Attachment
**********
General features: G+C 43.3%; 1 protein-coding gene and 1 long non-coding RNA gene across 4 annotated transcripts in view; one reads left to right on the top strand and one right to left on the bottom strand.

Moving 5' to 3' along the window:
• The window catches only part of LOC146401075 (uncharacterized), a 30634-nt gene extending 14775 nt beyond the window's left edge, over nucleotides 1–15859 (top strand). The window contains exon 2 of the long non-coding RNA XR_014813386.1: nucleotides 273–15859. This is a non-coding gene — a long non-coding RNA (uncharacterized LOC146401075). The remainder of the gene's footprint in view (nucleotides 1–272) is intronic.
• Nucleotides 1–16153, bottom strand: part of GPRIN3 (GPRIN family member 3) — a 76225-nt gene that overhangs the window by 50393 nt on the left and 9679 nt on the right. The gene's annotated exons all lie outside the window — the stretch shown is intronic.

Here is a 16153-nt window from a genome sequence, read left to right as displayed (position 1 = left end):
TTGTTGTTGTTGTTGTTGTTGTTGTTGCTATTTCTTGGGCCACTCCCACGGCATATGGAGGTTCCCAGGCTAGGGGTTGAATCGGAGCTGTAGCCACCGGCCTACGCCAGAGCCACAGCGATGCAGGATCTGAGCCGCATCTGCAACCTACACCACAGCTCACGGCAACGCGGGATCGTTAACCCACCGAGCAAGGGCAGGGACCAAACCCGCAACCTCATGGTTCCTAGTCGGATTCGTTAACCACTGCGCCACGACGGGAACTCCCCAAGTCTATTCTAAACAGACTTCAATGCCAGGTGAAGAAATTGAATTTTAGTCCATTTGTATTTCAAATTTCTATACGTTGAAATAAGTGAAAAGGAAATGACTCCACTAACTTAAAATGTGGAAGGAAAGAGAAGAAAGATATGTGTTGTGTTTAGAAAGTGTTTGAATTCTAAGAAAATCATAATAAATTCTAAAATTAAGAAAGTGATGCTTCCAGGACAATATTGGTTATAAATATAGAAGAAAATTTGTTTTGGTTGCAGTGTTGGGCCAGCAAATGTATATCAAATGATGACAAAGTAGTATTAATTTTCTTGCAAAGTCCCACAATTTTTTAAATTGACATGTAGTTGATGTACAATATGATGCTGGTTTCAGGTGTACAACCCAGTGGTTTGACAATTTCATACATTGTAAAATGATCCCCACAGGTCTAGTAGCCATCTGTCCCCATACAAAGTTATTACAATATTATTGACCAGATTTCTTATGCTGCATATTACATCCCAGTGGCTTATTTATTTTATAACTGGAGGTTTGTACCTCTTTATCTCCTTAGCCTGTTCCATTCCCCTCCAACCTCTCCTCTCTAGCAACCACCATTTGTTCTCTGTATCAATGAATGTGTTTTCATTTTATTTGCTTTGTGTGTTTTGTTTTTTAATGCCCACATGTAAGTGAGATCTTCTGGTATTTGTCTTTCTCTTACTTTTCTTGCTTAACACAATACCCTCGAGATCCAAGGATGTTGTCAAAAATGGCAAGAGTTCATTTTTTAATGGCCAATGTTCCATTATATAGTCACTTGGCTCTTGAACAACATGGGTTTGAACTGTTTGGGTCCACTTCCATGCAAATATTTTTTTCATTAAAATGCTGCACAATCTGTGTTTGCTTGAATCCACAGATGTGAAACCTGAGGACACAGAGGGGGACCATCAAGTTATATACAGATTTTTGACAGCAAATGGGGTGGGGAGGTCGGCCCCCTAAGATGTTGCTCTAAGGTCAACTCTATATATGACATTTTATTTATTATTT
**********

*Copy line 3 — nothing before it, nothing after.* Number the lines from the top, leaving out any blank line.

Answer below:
• The window catches only part of LOC146401075 (uncharacterized), a 30634-nt gene extending 14775 nt beyond the window's left edge, over nucleotides 1–15859 (top strand). The window contains exon 2 of the long non-coding RNA XR_014813386.1: nucleotides 273–15859. This is a non-coding gene — a long non-coding RNA (uncharacterized LOC146401075). The remainder of the gene's footprint in view (nucleotides 1–272) is intronic.